TN: Checking out how 2020 GG Rieslings are coming along

This was a follow-up tasting to the 2019 version of the same theme. The initial 2019-themed event was a nice little tasting, but this time we wanted to have a more thorough observation, so we tried our best to acquire some serious GGs, only one bottle per producer, and we tried to get a bit more coverage from the regional perspective as well.

In the end we managed to find some very impressive wines indeed; although I’ve been to tastings where we have some seriously great wines, usually there still are some wines in the lineup that are not really up to par. However, in this tasting every single Riesling was superb - the only wine that was terrific in its own right, but maybe lagging a bit behind the others, was the Rings bottle, which was not only stylistically a bit different from the others, but seemed somewhat more evolved as well. All the others were still super young and most wines didn’t seem to be ready for drinking anytime soon. These are some really magnificent dry Rieslings, ranging from relatively lithe and precise wines to more concentrated blockbusters, which are full of intensity, structure and cellaring potential.

We also had a couple of blind extras before the Rieslings, as is quite usual for our tastings.

  • 2020 Planters Ridge Rosé - Canada, Nova Scotia (21.6.2022)
    A blend of Baco Noir, Frontenac Blanc and Lucie Kuhlmann, all hybrid varieties. 12% alcohol. Tasted blind.

    Very intense and deep pink-to-raspberry-red color. Fragrant and very fruit-driven nose with sweetish aromas of strawberries, some raspberry marmalade, light cherry jelly tones and a hint of blackcurrant Wine Gums. The nose reminds me of a very young Bardolino Chiaretto. The wine is fresh and slightly sweetish - perhaps medium-dry? - on the palate with a medium body and quite fruit-forward flavors of strawberries, some candied raspberry and blackberry jelly tones, a little bit of ripe blackcurrant and black cherry, light balancing bitter nuances a hint of cantaloupe and a touch of red licorice. The wine is fresh and firm with its high acidity, although the overall feel is even a bit lean and raw. The finish is juicy, fresh and quite long with off-dry flavors of raspberry marmalade, some strawberry tones, a little bit of blackberry juice, light cherry nuances and a candied hint of blackcurrant Wine Gums.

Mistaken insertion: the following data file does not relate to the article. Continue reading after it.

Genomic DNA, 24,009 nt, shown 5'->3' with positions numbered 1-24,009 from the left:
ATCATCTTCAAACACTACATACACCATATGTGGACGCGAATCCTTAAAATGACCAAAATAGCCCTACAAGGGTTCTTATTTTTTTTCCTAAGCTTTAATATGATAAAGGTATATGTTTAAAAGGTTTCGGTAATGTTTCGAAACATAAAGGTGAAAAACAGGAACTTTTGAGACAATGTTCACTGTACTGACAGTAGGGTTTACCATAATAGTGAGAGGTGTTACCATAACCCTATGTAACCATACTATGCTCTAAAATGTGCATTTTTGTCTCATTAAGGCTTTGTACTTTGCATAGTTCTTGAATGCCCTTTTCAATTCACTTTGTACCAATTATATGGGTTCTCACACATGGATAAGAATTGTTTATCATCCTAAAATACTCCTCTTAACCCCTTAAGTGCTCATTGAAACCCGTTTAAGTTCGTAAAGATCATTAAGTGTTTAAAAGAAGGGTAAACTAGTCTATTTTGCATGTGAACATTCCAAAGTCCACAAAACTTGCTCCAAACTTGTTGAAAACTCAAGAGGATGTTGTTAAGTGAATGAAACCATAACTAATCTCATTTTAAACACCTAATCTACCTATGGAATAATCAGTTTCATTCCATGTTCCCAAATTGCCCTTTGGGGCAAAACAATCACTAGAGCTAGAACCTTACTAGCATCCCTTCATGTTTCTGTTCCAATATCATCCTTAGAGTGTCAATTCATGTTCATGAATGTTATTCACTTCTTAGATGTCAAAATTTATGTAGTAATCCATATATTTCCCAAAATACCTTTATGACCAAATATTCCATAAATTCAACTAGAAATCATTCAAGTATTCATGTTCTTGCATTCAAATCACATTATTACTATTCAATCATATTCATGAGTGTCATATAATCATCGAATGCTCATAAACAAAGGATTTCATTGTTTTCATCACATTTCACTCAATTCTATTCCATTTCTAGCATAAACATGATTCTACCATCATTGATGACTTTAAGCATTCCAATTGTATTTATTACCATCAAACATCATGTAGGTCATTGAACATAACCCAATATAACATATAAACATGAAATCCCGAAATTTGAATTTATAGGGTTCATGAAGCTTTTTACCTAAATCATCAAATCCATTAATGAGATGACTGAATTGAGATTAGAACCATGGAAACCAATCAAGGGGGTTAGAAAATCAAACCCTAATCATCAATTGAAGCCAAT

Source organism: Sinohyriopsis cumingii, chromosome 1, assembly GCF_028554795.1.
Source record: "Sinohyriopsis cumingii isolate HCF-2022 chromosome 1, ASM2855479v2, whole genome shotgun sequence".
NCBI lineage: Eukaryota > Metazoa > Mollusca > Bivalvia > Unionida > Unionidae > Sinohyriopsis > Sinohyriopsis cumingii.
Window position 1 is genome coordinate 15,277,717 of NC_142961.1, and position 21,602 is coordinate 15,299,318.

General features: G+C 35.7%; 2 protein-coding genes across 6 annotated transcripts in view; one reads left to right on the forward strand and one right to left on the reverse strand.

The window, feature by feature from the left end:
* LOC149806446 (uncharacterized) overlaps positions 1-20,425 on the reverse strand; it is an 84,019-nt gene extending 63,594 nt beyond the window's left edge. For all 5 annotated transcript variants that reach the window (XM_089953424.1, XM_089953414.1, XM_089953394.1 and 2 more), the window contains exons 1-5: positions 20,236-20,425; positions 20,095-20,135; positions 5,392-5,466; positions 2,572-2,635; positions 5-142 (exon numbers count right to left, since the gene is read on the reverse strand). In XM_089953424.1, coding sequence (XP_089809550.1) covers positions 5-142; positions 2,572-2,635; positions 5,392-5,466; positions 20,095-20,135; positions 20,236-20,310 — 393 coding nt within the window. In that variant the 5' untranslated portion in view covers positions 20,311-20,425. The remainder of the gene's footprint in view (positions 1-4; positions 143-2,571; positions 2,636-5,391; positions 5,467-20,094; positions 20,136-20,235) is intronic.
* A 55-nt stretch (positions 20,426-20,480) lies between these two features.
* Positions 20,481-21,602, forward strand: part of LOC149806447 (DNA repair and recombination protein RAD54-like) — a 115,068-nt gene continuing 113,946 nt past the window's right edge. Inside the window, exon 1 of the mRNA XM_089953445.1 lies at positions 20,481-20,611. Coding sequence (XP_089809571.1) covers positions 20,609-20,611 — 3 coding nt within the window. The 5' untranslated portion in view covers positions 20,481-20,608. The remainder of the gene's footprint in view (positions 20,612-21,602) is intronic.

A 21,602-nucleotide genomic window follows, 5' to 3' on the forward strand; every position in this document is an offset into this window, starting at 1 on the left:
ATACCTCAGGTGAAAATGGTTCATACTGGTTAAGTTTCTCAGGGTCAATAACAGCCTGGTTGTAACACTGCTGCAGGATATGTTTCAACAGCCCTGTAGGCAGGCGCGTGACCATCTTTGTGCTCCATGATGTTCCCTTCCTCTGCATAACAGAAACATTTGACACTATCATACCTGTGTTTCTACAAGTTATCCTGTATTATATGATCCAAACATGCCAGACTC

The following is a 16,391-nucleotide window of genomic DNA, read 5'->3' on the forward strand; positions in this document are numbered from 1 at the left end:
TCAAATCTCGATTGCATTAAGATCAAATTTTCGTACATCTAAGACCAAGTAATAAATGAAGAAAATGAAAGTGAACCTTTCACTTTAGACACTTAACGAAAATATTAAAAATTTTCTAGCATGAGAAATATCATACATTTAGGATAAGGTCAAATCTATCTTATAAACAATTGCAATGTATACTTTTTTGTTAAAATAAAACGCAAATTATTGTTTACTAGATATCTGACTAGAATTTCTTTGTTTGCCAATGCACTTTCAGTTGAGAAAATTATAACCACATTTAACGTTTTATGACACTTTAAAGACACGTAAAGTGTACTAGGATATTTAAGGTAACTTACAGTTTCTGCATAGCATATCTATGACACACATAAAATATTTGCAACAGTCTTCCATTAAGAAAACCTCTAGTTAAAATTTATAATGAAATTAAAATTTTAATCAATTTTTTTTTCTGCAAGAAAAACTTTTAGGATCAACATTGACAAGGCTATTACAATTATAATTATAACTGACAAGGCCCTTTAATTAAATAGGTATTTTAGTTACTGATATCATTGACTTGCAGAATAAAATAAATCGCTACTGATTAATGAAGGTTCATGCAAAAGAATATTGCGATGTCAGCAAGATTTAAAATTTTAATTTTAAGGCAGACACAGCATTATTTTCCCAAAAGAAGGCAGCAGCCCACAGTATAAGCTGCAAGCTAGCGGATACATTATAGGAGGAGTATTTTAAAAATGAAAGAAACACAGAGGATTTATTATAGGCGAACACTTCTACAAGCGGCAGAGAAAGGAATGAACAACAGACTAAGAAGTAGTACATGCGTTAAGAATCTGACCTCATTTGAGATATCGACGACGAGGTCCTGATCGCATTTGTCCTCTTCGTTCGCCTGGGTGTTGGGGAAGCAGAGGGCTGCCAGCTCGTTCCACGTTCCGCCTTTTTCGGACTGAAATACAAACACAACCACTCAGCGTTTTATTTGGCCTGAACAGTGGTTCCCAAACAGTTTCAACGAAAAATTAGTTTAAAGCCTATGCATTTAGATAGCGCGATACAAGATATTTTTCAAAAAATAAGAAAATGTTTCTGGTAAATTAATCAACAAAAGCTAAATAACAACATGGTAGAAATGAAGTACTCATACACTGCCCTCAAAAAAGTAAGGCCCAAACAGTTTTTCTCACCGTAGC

A juicy, easy and fruity rosé. From the nose I thought the wine smelled like a Bardolino Chiaretto, but on the palate the wine didn't feel like one - the acidity felt atypically high for a Chiaretto and they normally aren't this high in residual sugar. I really had no idea where the wine came from - but nobody else did, either, as none of us had any previous experience with Nova Scotian wines! I was surprised how balanced and well-made the wine was - it didn't have any of the foxy qualities some hybrid wines might show and although the acidity felt a bit raw and the residual sugar was a bit to the fore, they balanced each other surprisingly well! A nice summer quaffer, really. Good value at 18,09 CAD (approx. 13,50€).
    (89 points)

  • NV Lilbert-Fils Champagne Grand Cru Blanc de Blancs Brut - France, Champagne, Champagne Grand Cru (21.6.2022)